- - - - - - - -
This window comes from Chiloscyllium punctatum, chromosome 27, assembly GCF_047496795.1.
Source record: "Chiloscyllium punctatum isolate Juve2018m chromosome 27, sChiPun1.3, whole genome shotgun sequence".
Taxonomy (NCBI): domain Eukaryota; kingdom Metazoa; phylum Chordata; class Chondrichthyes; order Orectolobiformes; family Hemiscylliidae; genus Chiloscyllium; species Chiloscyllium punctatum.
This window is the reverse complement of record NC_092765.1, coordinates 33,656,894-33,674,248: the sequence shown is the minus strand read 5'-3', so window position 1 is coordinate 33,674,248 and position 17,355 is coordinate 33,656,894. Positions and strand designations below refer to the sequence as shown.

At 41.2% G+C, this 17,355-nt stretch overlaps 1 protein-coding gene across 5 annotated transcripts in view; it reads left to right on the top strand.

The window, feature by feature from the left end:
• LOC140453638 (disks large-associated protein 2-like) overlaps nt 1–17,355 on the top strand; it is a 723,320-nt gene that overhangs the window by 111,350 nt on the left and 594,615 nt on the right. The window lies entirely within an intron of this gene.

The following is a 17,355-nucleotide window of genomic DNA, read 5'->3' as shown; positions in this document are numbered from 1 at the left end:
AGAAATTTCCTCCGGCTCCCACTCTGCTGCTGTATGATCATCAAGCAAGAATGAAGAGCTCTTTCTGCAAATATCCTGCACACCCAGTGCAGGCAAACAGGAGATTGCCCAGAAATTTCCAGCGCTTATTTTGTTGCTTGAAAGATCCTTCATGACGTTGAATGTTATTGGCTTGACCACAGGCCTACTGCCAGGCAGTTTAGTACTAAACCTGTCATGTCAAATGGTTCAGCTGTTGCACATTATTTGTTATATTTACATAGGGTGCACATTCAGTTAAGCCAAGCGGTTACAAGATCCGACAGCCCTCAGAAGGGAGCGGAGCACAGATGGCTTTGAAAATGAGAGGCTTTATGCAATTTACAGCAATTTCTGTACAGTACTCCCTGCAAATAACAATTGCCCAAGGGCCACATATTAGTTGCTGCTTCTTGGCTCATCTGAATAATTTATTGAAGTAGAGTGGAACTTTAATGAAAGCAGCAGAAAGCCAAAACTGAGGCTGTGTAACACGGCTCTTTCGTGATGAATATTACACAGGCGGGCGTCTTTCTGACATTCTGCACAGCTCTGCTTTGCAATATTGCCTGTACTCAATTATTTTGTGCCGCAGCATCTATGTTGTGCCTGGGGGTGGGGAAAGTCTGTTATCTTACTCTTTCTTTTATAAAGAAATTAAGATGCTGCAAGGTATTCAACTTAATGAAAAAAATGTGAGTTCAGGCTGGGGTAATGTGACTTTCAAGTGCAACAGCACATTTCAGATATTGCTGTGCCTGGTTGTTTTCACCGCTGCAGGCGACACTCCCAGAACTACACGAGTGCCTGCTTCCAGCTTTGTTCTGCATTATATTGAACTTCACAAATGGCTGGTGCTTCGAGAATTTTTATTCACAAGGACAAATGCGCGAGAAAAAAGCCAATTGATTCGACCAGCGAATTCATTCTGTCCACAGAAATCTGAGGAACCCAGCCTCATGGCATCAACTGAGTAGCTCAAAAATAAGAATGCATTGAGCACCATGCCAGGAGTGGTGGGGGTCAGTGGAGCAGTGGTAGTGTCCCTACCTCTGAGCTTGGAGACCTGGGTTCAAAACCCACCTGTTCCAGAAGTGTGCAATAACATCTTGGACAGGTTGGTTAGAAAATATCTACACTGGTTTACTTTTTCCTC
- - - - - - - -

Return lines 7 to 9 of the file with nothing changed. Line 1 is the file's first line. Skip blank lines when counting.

• LOC140453638 (disks large-associated protein 2-like) overlaps nt 1–17,355 on the top strand; it is a 723,320-nt gene that overhangs the window by 111,350 nt on the left and 594,615 nt on the right. The window lies entirely within an intron of this gene.

The following is a 17,355-nucleotide window of genomic DNA, read 5'->3' as shown; positions in this document are numbered from 1 at the left end:
AGAAATTTCCTCCGGCTCCCACTCTGCTGCTGTATGATCATCAAGCAAGAATGAAGAGCTCTTTCTGCAAATATCCTGCACACCCAGTGCAGGCAAACAGGAGATTGCCCAGAAATTTCCAGCGCTTATTTTGTTGCTTGAAAGATCCTTCATGACGTTGAATGTTATTGGCTTGACCACAGGCCTACTGCCAGGCAGTTTAGTACTAAACCTGTCATGTCAAATGGTTCAGCTGTTGCACATTATTTGTTATATTTACATAGGGTGCACATTCAGTTAAGCCAAGCGGTTACAAGATCCGACAGCCCTCAGAAGGGAGCGGAGCACAGATGGCTTTGAAAATGAGAGGCTTTATGCAATTTACAGCAATTTCTGTACAGTACTCCCTGCAAATAACAATTGCCCAAGGGCCACATATTAGTTGCTGCTTCTTGGCTCATCTGAATAATTTATTGAAGTAGAGTGGAACTTTAATGAAAGCAGCAGAAAGCCAAAACTGAGGCTGTGTAACACGGCTCTTTCGTGATGAATATTACACAGGCGGGCGTCTTTCTGACATTCTGCACAGCTCTGCTTTGCAATATTGCCTGTACTCAATTATTTTGTGCCGCAGCATCTATGTTGTGCCTGGGGGTGGGGAAAGTCTGTTATCTTACTCTTTCTTTTATAAAGAAATTAAGATGCTGCAAGGTATTCAACTTAATGAAAAAAATGTGAGTTCAGGCTGGGGTAATGTGACTTTCAAGTGCAACAGCACATTTCAGATATTGCTGTGCCTGGTTGTTTTCACCGCTGCAGGCGACACTCCCAGAACTACACGAGTGCCTGCTTCCAGCTTTGTTCTGCATTATATTGAACTTCACAAATGGCTGGTGCTTCGAGAATTTTTATTCACAAGGACAAATGCGCGAGAAAAAAGCCAATTGATTCGACCAGCGAATTCATTCTGTCCACAGAAATCTGAGGAACCCAGCCTCATGGCATCAACTGAGTAGCTCAAAAATAAGAATGCATTGAGCACCATGCCAGGAGTGGTGGGGGTCAGTGGAGCAGTGGTAGTGTCCCTACCTCTGAGCTTGGAGACCTGGGTTCAAAACCCACCTGTTCCAGAAGTGTGCAATAACATCTTGGACAGGTTGGTTAGAAAATATCTACACTGGTTTACTTTTTCCTC